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The following is a brief description of some of the FAA's Fire Safety Section's facilities that are used for work in the area of fuel tank protection. For more information on the Fire Safety Section's facilities, click here.

747SP Ground-Test Article


The Boeing 747SP was decommissioned from service with United Airlines and acquired by the FAA. It is being employed as an aircraft test article to develop and test GBI systems, and to characterize the fuel vapor flammability in a heated center wing tank. This test article is schedule to be used to support other aircraft safety R&D efforts in the area of aging systems. All aircraft systems are in tact and operational, including the complete fuel system, all engines, and the APU. The test article is presently located in the wash rack area of the Wm. J. Hughes Technical Center aircraft ramp.

The aircraft has 4 main wing fuel tanks, 4 wing tip reserve fuel tanks, and a large center wing fuel tank (CWT). The CWT is approximately 242 inches long and 255 inches wide with height varying from 78 inches to 48 inches. It has 6 bays, 2 of which are the full width of the fuselage, and 4 of which are two full-length bays dissected mid-way with a partial rib. A large dry bay exists forward of the 2 full width fuel bays, but aft of the forward spar. The CWT is vented to the wing tip surge tanks via a vent channel in the wings with venting tubing contained with the tank. The vent channels run most the length of the wing and terminate in the surge tank, which vents at the underside of the wing. Three air cycle machines exist immediately below the CWT.

Presently, the CWT is instrumented with ullage, fuel, and surface mounted thermocouples as well as sample gas tubing and pressure taps. The gas sampling system has the capability of measuring both oxygen concentration and total hydrocarbon concentration (THC) at eight locations in the tank.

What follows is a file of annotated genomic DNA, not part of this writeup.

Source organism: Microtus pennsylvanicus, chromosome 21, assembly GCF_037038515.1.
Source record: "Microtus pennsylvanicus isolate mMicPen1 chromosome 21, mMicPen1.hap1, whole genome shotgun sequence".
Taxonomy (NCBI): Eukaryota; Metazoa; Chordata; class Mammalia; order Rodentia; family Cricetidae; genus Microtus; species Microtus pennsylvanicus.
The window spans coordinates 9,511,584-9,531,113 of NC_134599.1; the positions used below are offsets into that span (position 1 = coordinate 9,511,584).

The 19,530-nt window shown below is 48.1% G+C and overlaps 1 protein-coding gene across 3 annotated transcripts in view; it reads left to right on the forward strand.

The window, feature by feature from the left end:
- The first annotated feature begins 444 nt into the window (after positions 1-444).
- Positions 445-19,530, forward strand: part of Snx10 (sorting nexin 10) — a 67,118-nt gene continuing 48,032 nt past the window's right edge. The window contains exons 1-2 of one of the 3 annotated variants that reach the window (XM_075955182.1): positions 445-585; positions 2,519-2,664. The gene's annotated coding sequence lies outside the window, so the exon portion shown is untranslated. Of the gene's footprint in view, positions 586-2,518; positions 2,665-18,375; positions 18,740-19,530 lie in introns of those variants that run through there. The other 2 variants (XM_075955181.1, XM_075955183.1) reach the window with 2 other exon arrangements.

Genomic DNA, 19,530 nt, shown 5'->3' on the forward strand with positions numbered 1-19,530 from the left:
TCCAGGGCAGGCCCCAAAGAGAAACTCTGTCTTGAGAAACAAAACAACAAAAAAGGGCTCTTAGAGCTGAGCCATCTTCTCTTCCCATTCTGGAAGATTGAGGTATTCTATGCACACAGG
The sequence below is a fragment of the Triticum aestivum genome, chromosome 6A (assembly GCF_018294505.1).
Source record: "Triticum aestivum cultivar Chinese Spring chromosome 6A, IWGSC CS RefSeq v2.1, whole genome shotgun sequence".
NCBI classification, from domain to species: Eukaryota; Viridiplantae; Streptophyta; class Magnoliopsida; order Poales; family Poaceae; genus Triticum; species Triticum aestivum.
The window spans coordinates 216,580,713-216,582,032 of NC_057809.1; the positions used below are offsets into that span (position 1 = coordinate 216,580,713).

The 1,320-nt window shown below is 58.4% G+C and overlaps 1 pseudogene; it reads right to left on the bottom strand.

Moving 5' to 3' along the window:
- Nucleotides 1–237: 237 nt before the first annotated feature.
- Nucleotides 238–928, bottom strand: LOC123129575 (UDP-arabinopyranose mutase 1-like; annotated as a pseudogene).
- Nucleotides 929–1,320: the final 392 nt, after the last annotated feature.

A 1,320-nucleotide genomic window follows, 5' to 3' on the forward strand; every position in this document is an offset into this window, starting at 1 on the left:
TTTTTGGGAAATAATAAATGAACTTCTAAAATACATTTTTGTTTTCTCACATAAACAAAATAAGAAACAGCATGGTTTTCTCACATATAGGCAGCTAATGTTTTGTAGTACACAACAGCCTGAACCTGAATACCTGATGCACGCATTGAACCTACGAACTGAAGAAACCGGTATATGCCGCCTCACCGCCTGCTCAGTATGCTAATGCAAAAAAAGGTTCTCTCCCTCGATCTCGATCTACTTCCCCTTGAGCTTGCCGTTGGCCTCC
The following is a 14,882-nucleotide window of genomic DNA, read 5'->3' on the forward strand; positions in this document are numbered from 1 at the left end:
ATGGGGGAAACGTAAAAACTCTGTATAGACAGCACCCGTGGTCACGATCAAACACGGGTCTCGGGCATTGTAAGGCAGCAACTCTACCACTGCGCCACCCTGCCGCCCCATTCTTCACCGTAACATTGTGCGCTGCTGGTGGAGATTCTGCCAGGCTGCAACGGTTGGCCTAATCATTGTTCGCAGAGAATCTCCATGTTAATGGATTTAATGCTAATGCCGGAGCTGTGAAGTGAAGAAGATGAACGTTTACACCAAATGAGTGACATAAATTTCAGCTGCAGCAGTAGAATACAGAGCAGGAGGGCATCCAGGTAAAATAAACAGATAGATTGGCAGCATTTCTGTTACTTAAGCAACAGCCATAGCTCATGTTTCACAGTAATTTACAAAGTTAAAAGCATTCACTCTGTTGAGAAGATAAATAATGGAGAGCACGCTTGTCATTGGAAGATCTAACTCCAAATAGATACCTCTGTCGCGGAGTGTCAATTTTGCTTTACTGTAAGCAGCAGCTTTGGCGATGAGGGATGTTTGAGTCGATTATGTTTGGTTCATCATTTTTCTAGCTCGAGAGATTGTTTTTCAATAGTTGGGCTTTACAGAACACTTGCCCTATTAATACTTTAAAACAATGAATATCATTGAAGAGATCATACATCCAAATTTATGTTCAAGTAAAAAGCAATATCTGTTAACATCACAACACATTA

Pressure Fire Modeling Facility


This facility houses a 10 m3 pressure vessel with a working pressure of 650 psi at 750°F that has been used in recent years for testing involving explosive mixtures (e.g., aerosol cans, fuel vapors). An attached vacuum pump allows for evacuation of the vessel to pressures such as would be seen at altitude. Currently, this facility is used for ignition experiments with JP-8 fuel vapors existing at various fuel-air ratios, altitudes and oxygen concentrations.

Environmental Chamber

Environmental Chamber

The environmental test chamber is designed to simulate preset temperature, humidity, and air pressure (altitude) conditions. Chamber controllers can be programmed to simulate an entire flight from takeoff to climb-out, cruise, approach, and landing. The test chamber measures 72 x 71 x 93 inches. The environmental chamber has been used to study the behavior of in-flight fires at altitude, to evaluate the performance of wing ice detectors, and to calibrate various environmental sensors. Currently, a 17 ft3 fuel tank resides inside of the chamber for use in a variety of fuel flammability and fuel tank inerting experiments.

Airflow Induction Test Facility

Wind Tunnel

The airflow induction facility is a wind tunnel with a 5 ½ foot diameter high speed test section which can generate commercial transport airplane flight speeds at a reduced static pressure. The wind tunnel also has a low speed front test section which has a 9 foot octagon cross section that can generate wind speeds of 120 miles per hour. The wind tunnel is a unique induction type which is non-return. It is operated by exhausting the flow from two jet engines into the diffuser section of the wind tunnel. This primary flow generates a secondary flow into the wind tunnel nozzle and through the test section. It can be used to study a variety of issues associated with the flight of an aircraft.

The Airflow Induction Test Facility is presently being utilized to study composite and aluminum wing tank flammability.

Additional Information

For information contact:

Steve Summer
Phone: (609) 485-4138
Fax: (609) 485-5785